Korean Genetic Scientists Create Glow In The Dark Dog

The saying, “dog is man’s best friend” certainly wasn’t meant to include their role in medical research. But recent work by researchers at the Seoul National University highlights – literally – the growing role for dogs in genetics research. The team inserted a gene into a group of dogs that made them glow under UV light. The glowing canines certainly make for an awesome party trick, and will most certainly (again) raise the ire of PETA, but the technology that gives them their aura could lead to breakthroughs in diseases like Parkinson’s and Alzheimer’s.

The lab, led by Lee Byeong-chun, is the same lab that last year introduced us to Ruby Puppy – Ruppy for short – the world’s first transgenic dog. As with Ruppy the current work involved cloning beagles via somatic cell nuclear transfer, the same technique used to produce Dolly. It involved taking the nucleus of a skin cell, added the fluorescent protein gene to the nucleus, and swapped out an egg nucleus for the modified one. The egg was left to divide in Petri dish for a few hours then implanted into a surrogate mother. The newborn, genetically modified, female beagle was named Tegon.

Instead of glowing red as Ruppy had, Tegon’s fluorescent protein glows green. A more important difference is the fact that Tegon’s fluorescent protein can be turned on or off with a drug – they just add it to the dog’s food. The ability to experimentally turn a gene on or off is already used in many other animal disease models. It’s a powerful tool with which scientists can monitor the effects of a given gene. For example, the gene beta-amyloid is thought to disrupt proper neuronal function in Alzheimer’s disease. Turning the gene on and then monitoring neuronal function over time could reveal clues as to how Alzheimer’s disease develops. Right now the green fluorescent gene in Tegon’s cells serves only to confirm that the technology works, but Lee Byeong-chun told Reuters that he’s looking ahead: “The creation of Tegon opens new horizons since the gene injected to make the dog glow can be substituted with genes that trigger fatal human diseases.”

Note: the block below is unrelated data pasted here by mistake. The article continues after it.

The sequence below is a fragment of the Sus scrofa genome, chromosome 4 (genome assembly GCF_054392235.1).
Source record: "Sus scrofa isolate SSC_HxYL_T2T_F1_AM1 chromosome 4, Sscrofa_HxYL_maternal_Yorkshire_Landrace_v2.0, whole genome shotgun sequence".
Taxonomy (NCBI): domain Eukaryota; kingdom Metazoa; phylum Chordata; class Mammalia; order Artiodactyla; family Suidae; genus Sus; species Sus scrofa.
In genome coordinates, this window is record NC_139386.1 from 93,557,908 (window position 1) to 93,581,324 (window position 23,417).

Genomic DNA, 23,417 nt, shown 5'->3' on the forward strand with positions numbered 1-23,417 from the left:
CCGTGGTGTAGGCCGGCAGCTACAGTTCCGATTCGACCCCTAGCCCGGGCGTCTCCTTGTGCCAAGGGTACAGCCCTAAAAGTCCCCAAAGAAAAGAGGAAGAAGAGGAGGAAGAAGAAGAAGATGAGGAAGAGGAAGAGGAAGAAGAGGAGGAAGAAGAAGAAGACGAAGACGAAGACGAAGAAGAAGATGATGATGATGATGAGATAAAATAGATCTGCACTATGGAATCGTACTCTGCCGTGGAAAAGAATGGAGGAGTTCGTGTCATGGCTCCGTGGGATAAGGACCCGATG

Genetically modified mice have been crucial to deciphering mechanisms of disease.

The work was publihed last month in the journal Genesis.

One might question why it’s necessary to experiment on dogs, especially given the fact that similar genetic tools are already being used in other animals, including mice. In general, the more animal models the better. The ideal animal to use when curing human disease would be, of course, humans. But since it’s against the law to genetically modify humans to model disease, we use as many animal models as we can. None of them are perfect so we use as many as we can make. Simpler animals such as fruit flies, zebrafish, and roundworms are great for genetic manipulation, but theirs is a far cry from human physiology. Other than genetically modified mice, there’s not much else in the way of genetically modified mammalian models for disease although researchers have made important steps recently towards developing genetically modified primates. The utility of modeling diseases in dogs is also supported by the fact that, as the scientists point out, there are 268 illnesses that humans have in common with dogs. Dogs could provide an important addition to this medical research shortcoming.

If you’re a little put off by the idea of dogs under the scope I don’t blame you. But what Lee Byeong-chun’s group has accomplished with Tegon is nothing short of phenomenal. And we can only hope that the discoveries that come from it are as well.


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